7. Avatar DRS says:

    For a growing number of American politicians, Israel is not a country – it’s a totem, a kind of idol that exists on an existential plane and which might disappear if anyone is less than obeisant towards it.

    What exactly does America get out of this alliance with Israel? It’s a puzzler for residents of countries that are real American allies.Report

    • Avatar Chris in reply to DRS says:

      It’s important to remember that during the Cold War, the Middle East was one of the major flash points, with its resources coveted by both sides. Israel was a major piece in the Super Power chess game, as were Egypt, the Saudis, Lebanon, Syria, Iran and Iraq, and so on. Israel and Egypt in particular were able to capitalize on their Cold War client status in the form of a great deal of aid. After the fall of the Soviet Union, it remained politically, and perhaps ethically infeasible to reduce, to say nothing of eliminating, aid to Israel, while Egypt remained a major player now without a patron. And it wasn’t long after the end of the Cold War that terrorism associated with Islamic extremism became a truly global phenomenon (the first World Trade Center bombing was in February ’93, barely a year after the dissolution of the USSR), which meant Israel’s status as a U.S. ally would remain important indefinitely, even if it was that status (along with our military presence in Saudi Arabia and Kuwait) that made us such an important symbolic target for extremists.

      People like to say that Israel is important because it’s the only state resembling a Western liberal democracy in the region, but the truth is, our loyalty to Saudi Arabia and other despotic Middle Eastern states shows that it wouldn’t really matter what sort of government Israel had. As long as they are an ally in a region where we have national defense concerns, they’re going to be important to us.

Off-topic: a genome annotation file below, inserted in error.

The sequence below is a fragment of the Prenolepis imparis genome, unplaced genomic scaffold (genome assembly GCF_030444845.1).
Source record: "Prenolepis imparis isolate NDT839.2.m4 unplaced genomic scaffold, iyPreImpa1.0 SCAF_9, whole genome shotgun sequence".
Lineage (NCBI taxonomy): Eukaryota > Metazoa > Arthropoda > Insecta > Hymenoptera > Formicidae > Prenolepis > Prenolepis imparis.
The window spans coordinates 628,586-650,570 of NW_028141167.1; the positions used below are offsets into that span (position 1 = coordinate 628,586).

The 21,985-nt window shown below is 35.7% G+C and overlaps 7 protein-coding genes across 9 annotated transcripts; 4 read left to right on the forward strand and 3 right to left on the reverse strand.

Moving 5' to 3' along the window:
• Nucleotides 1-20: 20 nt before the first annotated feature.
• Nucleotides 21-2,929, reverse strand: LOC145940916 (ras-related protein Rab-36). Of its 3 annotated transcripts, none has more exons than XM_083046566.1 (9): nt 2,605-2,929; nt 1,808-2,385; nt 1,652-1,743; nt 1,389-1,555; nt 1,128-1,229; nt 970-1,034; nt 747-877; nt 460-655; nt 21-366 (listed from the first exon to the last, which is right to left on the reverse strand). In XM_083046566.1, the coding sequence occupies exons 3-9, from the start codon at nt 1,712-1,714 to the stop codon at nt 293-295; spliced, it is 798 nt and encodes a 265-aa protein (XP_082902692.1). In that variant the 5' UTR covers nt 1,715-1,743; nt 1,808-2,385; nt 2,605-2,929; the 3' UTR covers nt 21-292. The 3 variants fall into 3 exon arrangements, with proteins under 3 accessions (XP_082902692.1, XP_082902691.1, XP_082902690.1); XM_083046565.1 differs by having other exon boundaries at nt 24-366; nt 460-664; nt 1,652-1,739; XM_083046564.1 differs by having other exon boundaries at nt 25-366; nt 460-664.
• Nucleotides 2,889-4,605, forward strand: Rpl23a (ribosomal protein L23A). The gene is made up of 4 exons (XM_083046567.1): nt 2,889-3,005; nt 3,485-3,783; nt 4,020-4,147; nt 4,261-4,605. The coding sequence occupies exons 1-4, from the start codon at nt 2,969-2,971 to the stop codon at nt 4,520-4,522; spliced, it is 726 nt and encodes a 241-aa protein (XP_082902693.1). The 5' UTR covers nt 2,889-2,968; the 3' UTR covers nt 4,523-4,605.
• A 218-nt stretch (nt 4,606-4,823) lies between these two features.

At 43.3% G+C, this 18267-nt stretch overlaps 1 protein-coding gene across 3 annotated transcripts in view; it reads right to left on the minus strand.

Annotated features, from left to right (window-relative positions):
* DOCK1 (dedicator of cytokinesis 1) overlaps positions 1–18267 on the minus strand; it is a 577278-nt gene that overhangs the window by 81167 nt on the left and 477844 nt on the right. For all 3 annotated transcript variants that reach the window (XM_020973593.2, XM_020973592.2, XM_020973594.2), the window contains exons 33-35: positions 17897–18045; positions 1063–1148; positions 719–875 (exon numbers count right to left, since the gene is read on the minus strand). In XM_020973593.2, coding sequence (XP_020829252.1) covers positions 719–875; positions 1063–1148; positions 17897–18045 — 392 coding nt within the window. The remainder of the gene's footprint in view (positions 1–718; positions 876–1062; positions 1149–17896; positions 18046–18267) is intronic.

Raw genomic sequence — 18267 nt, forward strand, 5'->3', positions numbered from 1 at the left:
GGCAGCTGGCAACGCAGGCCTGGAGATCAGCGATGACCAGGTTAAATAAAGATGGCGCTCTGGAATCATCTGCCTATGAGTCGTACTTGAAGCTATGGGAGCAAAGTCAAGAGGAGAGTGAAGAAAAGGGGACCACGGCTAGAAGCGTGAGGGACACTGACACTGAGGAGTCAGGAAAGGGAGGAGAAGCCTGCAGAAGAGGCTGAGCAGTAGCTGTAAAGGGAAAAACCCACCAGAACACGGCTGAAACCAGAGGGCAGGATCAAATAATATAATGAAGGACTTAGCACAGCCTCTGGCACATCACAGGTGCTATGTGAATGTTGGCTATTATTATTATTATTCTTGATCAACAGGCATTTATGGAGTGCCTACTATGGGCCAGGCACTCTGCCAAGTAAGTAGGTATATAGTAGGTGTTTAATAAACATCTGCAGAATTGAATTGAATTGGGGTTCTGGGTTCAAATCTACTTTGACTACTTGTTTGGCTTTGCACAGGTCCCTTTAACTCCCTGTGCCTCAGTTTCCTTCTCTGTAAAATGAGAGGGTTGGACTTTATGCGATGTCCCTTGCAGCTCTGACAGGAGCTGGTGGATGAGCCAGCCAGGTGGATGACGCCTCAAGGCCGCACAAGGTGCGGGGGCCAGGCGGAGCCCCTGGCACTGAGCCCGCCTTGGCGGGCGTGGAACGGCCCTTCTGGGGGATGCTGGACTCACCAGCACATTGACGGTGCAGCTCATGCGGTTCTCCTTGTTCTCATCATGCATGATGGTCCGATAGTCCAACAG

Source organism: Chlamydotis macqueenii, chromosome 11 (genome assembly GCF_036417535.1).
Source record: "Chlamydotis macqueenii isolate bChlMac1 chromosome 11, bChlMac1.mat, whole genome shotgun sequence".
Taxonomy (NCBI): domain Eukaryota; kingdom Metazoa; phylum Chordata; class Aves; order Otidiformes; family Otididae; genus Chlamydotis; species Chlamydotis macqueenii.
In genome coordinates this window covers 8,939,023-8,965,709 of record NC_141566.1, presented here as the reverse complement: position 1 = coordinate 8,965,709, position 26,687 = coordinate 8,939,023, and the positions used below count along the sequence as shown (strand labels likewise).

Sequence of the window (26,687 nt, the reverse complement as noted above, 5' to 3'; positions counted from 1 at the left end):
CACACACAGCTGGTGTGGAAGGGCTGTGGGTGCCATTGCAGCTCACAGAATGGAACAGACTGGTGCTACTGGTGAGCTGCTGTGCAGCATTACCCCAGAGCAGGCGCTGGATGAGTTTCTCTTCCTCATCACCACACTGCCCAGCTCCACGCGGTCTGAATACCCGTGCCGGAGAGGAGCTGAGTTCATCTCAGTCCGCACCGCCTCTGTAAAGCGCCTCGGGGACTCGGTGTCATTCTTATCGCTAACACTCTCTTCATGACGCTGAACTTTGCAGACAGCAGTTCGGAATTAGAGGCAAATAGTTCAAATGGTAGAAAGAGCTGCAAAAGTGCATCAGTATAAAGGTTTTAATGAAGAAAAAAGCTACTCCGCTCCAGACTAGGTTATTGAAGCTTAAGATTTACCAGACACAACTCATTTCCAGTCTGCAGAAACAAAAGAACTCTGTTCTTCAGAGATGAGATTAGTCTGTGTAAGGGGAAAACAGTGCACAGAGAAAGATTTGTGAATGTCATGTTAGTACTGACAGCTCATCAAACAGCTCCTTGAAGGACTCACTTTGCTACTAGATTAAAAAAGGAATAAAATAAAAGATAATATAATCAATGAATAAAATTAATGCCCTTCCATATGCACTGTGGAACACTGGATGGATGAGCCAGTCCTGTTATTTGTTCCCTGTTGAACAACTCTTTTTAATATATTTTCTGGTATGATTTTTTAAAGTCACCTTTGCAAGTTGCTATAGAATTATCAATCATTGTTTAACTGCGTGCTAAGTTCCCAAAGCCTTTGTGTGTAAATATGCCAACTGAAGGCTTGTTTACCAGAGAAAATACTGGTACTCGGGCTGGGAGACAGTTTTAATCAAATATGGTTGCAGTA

People also like to point out that Americans and Europeans, on both sides of the issue, pay much closer attention to this conflict than they do to the dozens of other often significantly bloodier conflicts across the globe. This is sometimes used as evidence of anti-Semitism or of anti-Islamism, which ignores the impact that conflict, above pretty much every other post-WWII conflict (except Vietnam and Afghanistan), has had on the world, and the U.S., and it ignores the importance that Israel and some of the other countries involved have played in international dramas within which the U.S. has played a central role.Report

      • Avatar DRS in reply to Chris says:

        Yeah, okay, so that’s what Israel got from the US. But I ask again: what benefits has the US derived from being an ally of Israel? You’re basically saying that Israel is an ally because Israel is an ally. And you might not have some of those “security concerns” in the Middle East if you jettisoned Israel. Also: Jonathan Pollard anyone?

        Saudi Arabia is another thread but a lot of that extremist Islamism was funded by Saudi money. So another “ally” who doesn’t seem to care that it’s acting against America’s interests.Report

  8. Avatar Will H. says:

    Shorter history of Judaism:
    With friends like these . . .Report